7 ways to give your kids a wonderful childhood (even if you had a terrible one)
Posted October 4, 2016
Whether you had a happy childhood or an upsetting one, you are all capable of giving your children an enjoyable upbringing. Here are some of the basic points to remember as you stammer (like the rest of us) through parenthood.
1. Admit when you are wrong
Most of the time if we had a difficult childhood, we also did not have a healthy mentor to show us what to do when we are less than perfect. As a child, we might have learned survival techniques, such as hiding away or ignoring the fact that we screwed up. This is your time to take control and guide them in the right direction. This means that you are going to have to be strong and admit, even to your little ones, that you did something wrong.
The key here is to first admit what you did and discuss how you are going to remedy the situation. You also need to take the time to listen to their feelings about the situation and how they were affected. You need to do this no matter how small the incident. This makes sure that all parties are heard and it minimizes the likelihood for resentment.
2. Play mindfully
Play is one of the best tools to build attachment and trust. So the next time your child is playing, ask if you can play. As you start to play with them, let your mind be in the moment and remove all the adult worries. If thoughts of what to make for dinner or the grocery list come to mind, try to let them go and refocus yourself. Use your senses as you focus. Be aware of how the carpet feels under your fingers, how the car wheels sound on the hardwood, how there is a faint smell of cookies in the air or the details in the color of your child’s eyes.
3. Love them unconditionally
This means that we love them for exactly what they are, in the moment we are in. Most parents have a deep connection with their children, but loving them for their faults can be a bit difficult at times. This can be a difficult skill for many people who had critical or conditional caring parents themselves.
The best way to be successful with this is to remind yourself (and them, if possible) during a trying time, how much you love them. It’s easy to tell your kids how much you love them when they have straight As, win their basketball game or are playing nice with their cousins. The real challenge is taking the time to do this when they have used a sharpie on the refrigerator, are missing a bunch of assignments at school or are annoying their sister. Remember, we are not approving of their bad behaviors but rather acknowledging that their negative behaviors are just that - behaviors. We still love and care for the person they really are inside.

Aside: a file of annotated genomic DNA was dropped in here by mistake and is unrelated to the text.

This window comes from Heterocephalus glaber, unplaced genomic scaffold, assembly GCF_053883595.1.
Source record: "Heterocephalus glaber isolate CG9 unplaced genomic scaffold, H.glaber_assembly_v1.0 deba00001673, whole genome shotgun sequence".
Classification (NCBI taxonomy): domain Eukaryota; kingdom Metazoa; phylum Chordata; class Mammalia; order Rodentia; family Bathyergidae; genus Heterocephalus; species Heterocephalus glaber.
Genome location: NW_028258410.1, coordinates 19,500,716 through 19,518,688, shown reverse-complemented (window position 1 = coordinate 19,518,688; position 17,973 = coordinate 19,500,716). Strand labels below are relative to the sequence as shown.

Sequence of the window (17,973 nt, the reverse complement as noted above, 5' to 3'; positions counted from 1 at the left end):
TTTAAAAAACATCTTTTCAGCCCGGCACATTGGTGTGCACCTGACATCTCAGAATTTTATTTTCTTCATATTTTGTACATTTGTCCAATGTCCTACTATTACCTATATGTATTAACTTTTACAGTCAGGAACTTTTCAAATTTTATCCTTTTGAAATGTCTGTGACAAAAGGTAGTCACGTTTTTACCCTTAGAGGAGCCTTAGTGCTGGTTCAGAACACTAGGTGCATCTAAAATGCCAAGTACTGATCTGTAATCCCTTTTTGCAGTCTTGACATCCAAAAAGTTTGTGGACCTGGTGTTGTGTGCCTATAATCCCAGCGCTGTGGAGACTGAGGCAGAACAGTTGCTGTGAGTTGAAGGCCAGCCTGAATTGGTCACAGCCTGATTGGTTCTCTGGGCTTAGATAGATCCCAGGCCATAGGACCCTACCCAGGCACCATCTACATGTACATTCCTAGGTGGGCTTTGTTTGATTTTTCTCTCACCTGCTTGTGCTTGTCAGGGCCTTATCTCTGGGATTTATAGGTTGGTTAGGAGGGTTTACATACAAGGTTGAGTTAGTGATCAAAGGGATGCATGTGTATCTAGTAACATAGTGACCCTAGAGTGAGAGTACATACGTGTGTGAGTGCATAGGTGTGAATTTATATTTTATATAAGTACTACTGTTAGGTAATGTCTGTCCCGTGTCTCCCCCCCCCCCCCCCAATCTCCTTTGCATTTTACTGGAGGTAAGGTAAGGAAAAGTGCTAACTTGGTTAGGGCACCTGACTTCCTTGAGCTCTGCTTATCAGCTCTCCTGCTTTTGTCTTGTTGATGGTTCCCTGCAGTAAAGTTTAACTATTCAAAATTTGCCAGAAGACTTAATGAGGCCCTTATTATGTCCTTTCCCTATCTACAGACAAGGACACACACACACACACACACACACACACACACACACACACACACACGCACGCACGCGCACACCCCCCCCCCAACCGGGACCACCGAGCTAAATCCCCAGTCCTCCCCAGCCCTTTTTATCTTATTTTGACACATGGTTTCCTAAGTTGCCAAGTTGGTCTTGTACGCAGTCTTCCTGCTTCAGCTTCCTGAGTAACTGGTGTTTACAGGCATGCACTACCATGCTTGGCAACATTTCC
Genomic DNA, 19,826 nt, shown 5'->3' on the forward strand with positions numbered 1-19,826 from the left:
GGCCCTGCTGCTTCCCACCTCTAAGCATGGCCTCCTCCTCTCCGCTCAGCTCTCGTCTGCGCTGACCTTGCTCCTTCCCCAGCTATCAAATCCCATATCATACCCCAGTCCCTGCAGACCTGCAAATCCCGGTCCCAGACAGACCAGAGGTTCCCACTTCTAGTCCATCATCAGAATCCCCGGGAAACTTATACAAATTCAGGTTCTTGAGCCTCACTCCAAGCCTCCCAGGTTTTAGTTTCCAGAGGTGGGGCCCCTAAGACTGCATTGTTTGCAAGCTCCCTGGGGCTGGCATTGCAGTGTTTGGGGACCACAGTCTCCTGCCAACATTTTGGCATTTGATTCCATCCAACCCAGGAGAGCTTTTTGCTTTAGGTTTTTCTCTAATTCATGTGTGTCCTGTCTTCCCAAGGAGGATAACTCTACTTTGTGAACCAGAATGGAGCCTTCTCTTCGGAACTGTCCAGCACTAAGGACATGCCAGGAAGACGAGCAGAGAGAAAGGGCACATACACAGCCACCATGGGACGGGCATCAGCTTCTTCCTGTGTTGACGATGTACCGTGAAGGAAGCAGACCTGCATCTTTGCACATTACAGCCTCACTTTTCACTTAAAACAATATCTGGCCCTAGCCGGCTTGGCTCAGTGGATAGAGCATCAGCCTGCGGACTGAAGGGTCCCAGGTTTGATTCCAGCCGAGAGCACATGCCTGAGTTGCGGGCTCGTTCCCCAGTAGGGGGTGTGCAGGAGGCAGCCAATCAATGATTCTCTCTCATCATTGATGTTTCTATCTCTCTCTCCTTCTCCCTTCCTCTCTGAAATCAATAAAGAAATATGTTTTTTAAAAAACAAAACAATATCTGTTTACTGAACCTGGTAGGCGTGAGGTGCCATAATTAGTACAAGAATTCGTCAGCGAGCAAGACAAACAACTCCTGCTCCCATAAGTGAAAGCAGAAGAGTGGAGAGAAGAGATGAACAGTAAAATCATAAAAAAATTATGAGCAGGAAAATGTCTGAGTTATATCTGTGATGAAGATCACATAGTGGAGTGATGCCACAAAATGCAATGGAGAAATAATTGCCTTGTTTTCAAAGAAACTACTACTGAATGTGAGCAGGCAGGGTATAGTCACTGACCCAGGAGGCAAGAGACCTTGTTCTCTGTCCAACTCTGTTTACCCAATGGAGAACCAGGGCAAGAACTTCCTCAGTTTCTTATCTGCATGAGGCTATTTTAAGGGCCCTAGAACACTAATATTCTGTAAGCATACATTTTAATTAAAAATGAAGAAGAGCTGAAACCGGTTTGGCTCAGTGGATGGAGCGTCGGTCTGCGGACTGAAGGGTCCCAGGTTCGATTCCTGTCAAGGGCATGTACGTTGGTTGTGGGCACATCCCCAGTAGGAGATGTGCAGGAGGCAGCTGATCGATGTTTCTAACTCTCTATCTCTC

4. Set good boundaries & rules
Giving children and adults clear expectations can be one of the best anxiety reducers. There is a sense of predictability in the world around you when people are consistent, and this makes us secure in our environment. One of the perks to being a parent is having fun with them, but it is important to understand that they are still learning about the world, and you are their guide. When you boil this whole idea down, it is basically this: You are mentoring these young children to become functional adults. When life gets frustrating, remember the bottom line and set good boundaries.
5. Be active
You, as the parent, set the pace for your relationship. Be active in keeping the bond strong. Look for something you both enjoy. This is a way to connect with one another in a genuine way. Capitalize on your love of motorcycles, hiking or even cat videos. Take time each day to really listen to them and cultivate interests or goals. If you take the time to listen when conversation is light, they are more apt to come to you when they need advice or when they need to process strong emotions.
6. Get counseling
Children are a wonderful and beautiful experience, but they can also bring up triggers for trauma that we felt we had long taken care of. Merely the fact that they are getting older and hitting certain ages can be reminders of uncomfortable feelings we encountered during the same age. So do not be surprised when this happens. The best remedy for this occurrence is finding a reliable therapist you feel you can work with on these things as they come up. By seeking outside counseling, you can work on yourself and understand your current behaviors and feelings.
7. Know they will get hurt
At some point, no matter how well you protect them, they will get emotionally hurt. For those with upsetting childhoods, this can elicit a deeper response in which we feel that it will never repair. It can evoke feelings of hopelessness, despair and fear. When in all actuality, if they have a healthy stable home environment, they will be able to bounce back largely unscathed.
Keep in mind that just because you did not have a safety net when you were crashing and burning, it does not mean that they do not have one. You are that safety net for them. So maybe your caregivers never modeled the best protocol for the particular situation, but you get to try to model it for your children.
Even if you are stumbling through the entire interaction, you are there for them, and you are willing to listen. And that is the most important and rewarding part of being a parent.
Jessie Shepherd, MA, LCMHC is a Mental Health Therapist at Blue Clover Therapy, LLC in Utah. Learn more at blueclovertherapy.com